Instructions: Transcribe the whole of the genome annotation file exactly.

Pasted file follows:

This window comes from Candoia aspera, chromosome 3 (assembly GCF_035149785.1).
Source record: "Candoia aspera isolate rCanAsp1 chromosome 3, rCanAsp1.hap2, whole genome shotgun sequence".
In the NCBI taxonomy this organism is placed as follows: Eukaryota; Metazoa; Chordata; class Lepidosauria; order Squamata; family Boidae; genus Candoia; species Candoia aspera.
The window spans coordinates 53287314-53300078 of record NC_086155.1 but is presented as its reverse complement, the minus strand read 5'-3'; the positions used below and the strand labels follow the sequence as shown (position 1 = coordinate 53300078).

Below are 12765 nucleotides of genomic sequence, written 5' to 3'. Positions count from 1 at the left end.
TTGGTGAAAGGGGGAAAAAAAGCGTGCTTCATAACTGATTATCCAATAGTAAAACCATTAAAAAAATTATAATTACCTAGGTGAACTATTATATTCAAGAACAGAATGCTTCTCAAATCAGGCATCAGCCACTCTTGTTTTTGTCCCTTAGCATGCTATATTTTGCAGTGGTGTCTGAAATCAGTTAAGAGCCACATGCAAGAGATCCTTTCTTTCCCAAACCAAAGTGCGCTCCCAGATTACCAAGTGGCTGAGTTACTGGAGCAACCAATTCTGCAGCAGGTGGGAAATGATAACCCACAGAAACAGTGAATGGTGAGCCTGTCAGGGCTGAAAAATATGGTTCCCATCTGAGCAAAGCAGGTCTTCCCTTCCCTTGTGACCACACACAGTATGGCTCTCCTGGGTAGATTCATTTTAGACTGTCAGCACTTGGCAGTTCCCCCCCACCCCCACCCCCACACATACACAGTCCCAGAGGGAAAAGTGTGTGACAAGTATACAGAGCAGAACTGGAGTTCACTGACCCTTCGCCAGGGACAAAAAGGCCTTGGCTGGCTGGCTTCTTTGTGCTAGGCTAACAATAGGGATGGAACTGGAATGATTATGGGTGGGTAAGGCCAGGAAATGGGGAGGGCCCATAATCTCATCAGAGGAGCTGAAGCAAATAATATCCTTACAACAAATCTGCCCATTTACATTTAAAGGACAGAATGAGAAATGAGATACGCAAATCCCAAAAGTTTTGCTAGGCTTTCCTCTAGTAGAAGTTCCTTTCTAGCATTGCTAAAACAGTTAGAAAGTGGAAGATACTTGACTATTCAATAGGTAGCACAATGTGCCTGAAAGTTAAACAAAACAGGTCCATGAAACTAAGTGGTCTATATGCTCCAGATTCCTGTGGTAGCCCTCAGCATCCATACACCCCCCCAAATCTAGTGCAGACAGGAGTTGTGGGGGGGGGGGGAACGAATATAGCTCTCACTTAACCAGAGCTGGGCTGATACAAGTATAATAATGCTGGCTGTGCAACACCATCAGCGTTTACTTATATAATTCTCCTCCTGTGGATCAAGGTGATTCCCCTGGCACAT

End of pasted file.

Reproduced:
This window comes from Candoia aspera, chromosome 3 (assembly GCF_035149785.1).
Source record: "Candoia aspera isolate rCanAsp1 chromosome 3, rCanAsp1.hap2, whole genome shotgun sequence".
In the NCBI taxonomy this organism is placed as follows: Eukaryota; Metazoa; Chordata; class Lepidosauria; order Squamata; family Boidae; genus Candoia; species Candoia aspera.
The window spans coordinates 53287314-53300078 of record NC_086155.1 but is presented as its reverse complement, the minus strand read 5'-3'; the positions used below and the strand labels follow the sequence as shown (position 1 = coordinate 53300078).

Below are 12765 nucleotides of genomic sequence, written 5' to 3'. Positions count from 1 at the left end.
TTGGTGAAAGGGGGAAAAAAAGCGTGCTTCATAACTGATTATCCAATAGTAAAACCATTAAAAAAATTATAATTACCTAGGTGAACTATTATATTCAAGAACAGAATGCTTCTCAAATCAGGCATCAGCCACTCTTGTTTTTGTCCCTTAGCATGCTATATTTTGCAGTGGTGTCTGAAATCAGTTAAGAGCCACATGCAAGAGATCCTTTCTTTCCCAAACCAAAGTGCGCTCCCAGATTACCAAGTGGCTGAGTTACTGGAGCAACCAATTCTGCAGCAGGTGGGAAATGATAACCCACAGAAACAGTGAATGGTGAGCCTGTCAGGGCTGAAAAATATGGTTCCCATCTGAGCAAAGCAGGTCTTCCCTTCCCTTGTGACCACACACAGTATGGCTCTCCTGGGTAGATTCATTTTAGACTGTCAGCACTTGGCAGTTCCCCCCCACCCCCACCCCCACACATACACAGTCCCAGAGGGAAAAGTGTGTGACAAGTATACAGAGCAGAACTGGAGTTCACTGACCCTTCGCCAGGGACAAAAAGGCCTTGGCTGGCTGGCTTCTTTGTGCTAGGCTAACAATAGGGATGGAACTGGAATGATTATGGGTGGGTAAGGCCAGGAAATGGGGAGGGCCCATAATCTCATCAGAGGAGCTGAAGCAAATAATATCCTTACAACAAATCTGCCCATTTACATTTAAAGGACAGAATGAGAAATGAGATACGCAAATCCCAAAAGTTTTGCTAGGCTTTCCTCTAGTAGAAGTTCCTTTCTAGCATTGCTAAAACAGTTAGAAAGTGGAAGATACTTGACTATTCAATAGGTAGCACAATGTGCCTGAAAGTTAAACAAAACAGGTCCATGAAACTAAGTGGTCTATATGCTCCAGATTCCTGTGGTAGCCCTCAGCATCCATACACCCCCCCAAATCTAGTGCAGACAGGAGTTGTGGGGGGGGGGGGAACGAATATAGCTCTCACTTAACCAGAGCTGGGCTGATACAAGTATAATAATGCTGGCTGTGCAACACCATCAGCGTTTACTTATATAATTCTCCTCCTGTGGATCAAGGTGATTCCCCTGGCACAT